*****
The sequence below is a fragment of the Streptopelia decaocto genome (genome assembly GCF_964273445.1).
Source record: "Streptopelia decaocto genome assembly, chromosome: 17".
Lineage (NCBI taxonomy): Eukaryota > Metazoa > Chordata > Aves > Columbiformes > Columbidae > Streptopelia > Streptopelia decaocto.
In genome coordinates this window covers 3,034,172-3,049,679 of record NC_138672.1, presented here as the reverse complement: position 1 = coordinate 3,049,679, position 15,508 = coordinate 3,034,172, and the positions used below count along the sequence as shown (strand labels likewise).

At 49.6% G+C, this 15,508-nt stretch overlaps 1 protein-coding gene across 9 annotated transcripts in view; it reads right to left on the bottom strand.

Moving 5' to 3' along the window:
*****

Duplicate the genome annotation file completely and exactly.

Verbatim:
The sequence below is a fragment of the Streptopelia decaocto genome (genome assembly GCF_964273445.1).
Source record: "Streptopelia decaocto genome assembly, chromosome: 17".
Lineage (NCBI taxonomy): Eukaryota > Metazoa > Chordata > Aves > Columbiformes > Columbidae > Streptopelia > Streptopelia decaocto.
In genome coordinates this window covers 3,034,172-3,049,679 of record NC_138672.1, presented here as the reverse complement: position 1 = coordinate 3,049,679, position 15,508 = coordinate 3,034,172, and the positions used below count along the sequence as shown (strand labels likewise).

At 49.6% G+C, this 15,508-nt stretch overlaps 1 protein-coding gene across 9 annotated transcripts in view; it reads right to left on the bottom strand.

Moving 5' to 3' along the window: